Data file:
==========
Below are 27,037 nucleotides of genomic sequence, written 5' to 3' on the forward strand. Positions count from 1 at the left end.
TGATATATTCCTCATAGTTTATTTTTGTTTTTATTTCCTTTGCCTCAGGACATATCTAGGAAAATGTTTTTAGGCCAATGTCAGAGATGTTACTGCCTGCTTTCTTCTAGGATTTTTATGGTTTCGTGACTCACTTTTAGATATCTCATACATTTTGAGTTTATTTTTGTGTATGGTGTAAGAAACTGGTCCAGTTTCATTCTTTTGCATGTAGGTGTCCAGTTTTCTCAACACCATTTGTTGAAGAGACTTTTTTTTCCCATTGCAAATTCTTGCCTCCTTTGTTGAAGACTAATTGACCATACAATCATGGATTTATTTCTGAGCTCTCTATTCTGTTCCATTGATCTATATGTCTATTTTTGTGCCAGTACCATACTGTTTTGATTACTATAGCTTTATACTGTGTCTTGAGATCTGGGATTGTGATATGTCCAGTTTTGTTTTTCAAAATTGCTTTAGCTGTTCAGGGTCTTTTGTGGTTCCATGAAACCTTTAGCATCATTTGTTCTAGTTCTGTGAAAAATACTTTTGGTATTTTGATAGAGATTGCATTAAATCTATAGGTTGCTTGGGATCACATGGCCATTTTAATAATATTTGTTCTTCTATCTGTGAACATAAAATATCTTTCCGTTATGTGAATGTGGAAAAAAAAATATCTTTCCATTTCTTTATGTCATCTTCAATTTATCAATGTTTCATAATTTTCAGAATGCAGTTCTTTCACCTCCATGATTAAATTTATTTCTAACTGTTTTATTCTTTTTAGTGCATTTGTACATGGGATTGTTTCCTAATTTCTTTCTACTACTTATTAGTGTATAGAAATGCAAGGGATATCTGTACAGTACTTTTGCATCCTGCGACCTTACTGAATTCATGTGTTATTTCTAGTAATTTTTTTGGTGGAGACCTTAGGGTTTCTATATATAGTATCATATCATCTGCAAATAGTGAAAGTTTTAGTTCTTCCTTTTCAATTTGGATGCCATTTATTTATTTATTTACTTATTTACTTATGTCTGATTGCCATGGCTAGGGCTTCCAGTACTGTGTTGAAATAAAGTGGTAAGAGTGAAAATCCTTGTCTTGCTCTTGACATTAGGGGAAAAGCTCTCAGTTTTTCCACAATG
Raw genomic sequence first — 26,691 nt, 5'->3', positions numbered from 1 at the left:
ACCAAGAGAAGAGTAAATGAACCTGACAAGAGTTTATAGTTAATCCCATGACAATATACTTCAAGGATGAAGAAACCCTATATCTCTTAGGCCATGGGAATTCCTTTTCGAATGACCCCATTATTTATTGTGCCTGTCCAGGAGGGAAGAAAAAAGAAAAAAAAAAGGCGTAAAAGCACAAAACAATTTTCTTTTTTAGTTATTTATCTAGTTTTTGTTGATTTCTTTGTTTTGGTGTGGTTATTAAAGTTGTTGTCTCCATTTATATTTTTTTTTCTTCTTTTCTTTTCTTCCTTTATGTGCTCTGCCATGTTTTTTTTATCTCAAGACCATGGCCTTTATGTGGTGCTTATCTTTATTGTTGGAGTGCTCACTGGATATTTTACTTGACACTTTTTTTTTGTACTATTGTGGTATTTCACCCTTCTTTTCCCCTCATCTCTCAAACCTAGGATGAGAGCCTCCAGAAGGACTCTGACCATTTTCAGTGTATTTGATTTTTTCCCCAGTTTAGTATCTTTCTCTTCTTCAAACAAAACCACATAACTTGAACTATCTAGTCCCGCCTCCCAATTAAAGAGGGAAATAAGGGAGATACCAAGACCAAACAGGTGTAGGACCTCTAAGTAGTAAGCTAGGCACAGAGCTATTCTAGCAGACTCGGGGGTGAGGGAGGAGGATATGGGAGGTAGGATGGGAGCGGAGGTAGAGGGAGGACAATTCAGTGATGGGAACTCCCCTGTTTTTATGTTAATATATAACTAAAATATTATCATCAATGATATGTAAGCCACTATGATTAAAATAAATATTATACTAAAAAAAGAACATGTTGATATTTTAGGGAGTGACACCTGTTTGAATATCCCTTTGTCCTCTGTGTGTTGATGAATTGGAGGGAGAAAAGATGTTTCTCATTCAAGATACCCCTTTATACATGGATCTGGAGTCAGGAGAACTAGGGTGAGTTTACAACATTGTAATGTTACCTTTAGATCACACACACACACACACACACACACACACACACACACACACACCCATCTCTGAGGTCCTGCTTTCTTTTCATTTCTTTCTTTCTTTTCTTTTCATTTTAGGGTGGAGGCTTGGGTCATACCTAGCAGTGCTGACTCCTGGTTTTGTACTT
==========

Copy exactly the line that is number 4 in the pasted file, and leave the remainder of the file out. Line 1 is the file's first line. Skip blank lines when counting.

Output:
ACCAAGAGAAGAGTAAATGAACCTGACAAGAGTTTATAGTTAATCCCATGACAATATACTTCAAGGATGAAGAAACCCTATATCTCTTAGGCCATGGGAATTCCTTTTCGAATGACCCCATTATTTATTGTGCCTGTCCAGGAGGGAAGAAAAAAGAAAAAAAAAAGGCGTAAAAGCACAAAACAATTTTCTTTTTTAGTTATTTATCTAGTTTTTGTTGATTTCTTTGTTTTGGTGTGGTTATTAAAGTTGTTGTCTCCATTTATATTTTTTTTTCTTCTTTTCTTTTCTTCCTTTATGTGCTCTGCCATGTTTTTTTTATCTCAAGACCATGGCCTTTATGTGGTGCTTATCTTTATTGTTGGAGTGCTCACTGGATATTTTACTTGACACTTTTTTTTTGTACTATTGTGGTATTTCACCCTTCTTTTCCCCTCATCTCTCAAACCTAGGATGAGAGCCTCCAGAAGGACTCTGACCATTTTCAGTGTATTTGATTTTTTCCCCAGTTTAGTATCTTTCTCTTCTTCAAACAAAACCACATAACTTGAACTATCTAGTCCCGCCTCCCAATTAAAGAGGGAAATAAGGGAGATACCAAGACCAAACAGGTGTAGGACCTCTAAGTAGTAAGCTAGGCACAGAGCTATTCTAGCAGACTCGGGGGTGAGGGAGGAGGATATGGGAGGTAGGATGGGAGCGGAGGTAGAGGGAGGACAATTCAGTGATGGGAACTCCCCTGTTTTTATGTTAATATATAACTAAAATATTATCATCAATGATATGTAAGCCACTATGATTAAAATAAATATTATACTAAAAAAAGAACATGTTGATATTTTAGGGAGTGACACCTGTTTGAATATCCCTTTGTCCTCTGTGTGTTGATGAATTGGAGGGAGAAAAGATGTTTCTCATTCAAGATACCCCTTTATACATGGATCTGGAGTCAGGAGAACTAGGGTGAGTTTACAACATTGTAATGTTACCTTTAGATCACACACACACACACACACACACACACACACACACACACACACCCATCTCTGAGGTCCTGCTTTCTTTTCATTTCTTTCTTTCTTTTCTTTTCATTTTAGGGTGGAGGCTTGGGTCATACCTAGCAGTGCTGACTCCTGGTTTTGTACTT